- Reputation: How are you going to tackle the good, the bad, and the ugly?
- Income and Expenditure Model: How strategic and cost-effective are you?
- Potential Risks: How are you going to battle the hurdles?
Your business idea: Will it work and how will it last?
As an entrepreneur, your startup idea may seem flawless to you. But will the market accept your idea?
Product-market fit is a crucial yet commonly ignored attribute of a successful business. In fact, 42% of businesses fail because of the lack of market need for the product.
So before you start your startup, consider the feasibility of your product or service.
Identify if it has a demand or if it fulfills a particular gap in the market. Who are your competitors and how does their business perform?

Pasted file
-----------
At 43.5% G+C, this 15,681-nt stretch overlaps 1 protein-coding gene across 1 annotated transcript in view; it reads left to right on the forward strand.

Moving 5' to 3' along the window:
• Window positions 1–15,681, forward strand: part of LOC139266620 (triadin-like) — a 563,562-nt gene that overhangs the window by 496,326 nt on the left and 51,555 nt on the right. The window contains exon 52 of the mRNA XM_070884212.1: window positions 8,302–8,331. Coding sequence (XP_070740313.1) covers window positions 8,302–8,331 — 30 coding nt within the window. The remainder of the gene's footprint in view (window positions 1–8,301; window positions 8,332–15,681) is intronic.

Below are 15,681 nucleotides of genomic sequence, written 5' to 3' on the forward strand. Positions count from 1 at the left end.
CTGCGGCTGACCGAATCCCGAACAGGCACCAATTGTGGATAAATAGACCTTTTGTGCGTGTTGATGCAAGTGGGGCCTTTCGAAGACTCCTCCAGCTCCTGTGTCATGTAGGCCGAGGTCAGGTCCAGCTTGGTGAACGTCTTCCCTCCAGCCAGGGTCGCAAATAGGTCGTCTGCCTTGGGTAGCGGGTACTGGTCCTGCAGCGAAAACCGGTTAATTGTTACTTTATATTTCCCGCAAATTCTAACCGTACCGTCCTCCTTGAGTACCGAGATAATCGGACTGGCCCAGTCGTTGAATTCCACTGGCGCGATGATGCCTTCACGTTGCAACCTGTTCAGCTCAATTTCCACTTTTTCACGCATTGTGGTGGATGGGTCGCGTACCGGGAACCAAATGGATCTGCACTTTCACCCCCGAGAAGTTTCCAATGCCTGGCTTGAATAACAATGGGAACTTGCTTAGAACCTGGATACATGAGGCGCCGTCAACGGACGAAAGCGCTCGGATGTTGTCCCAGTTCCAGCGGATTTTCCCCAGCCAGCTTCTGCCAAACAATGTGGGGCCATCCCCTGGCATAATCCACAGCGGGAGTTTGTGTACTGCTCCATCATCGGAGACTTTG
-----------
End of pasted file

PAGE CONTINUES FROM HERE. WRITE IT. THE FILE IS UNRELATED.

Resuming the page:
If you are set to sail in a completely new venture, it’s great as long as you know it has the potential to sell and an audience to buy your idea. Introducing a Minimum Viable Product (MVP) is an excellent way to start without wasting resources.
You need to be specific and clear about what is unique about your startup idea and the problem it intends to solve.
Here are a few questions to ask yourself when determining market need for your product or service:
- How are you going to articulate the idea to potential investors?
- How are you going to design your sales pitch with your business idea?
- How are you going to differentiate your product/service to attract customers?
Customers: How will they react to your product/service once launched?
If cash is the lifeblood of any business, customers are the heart of it, ensuring its continuity.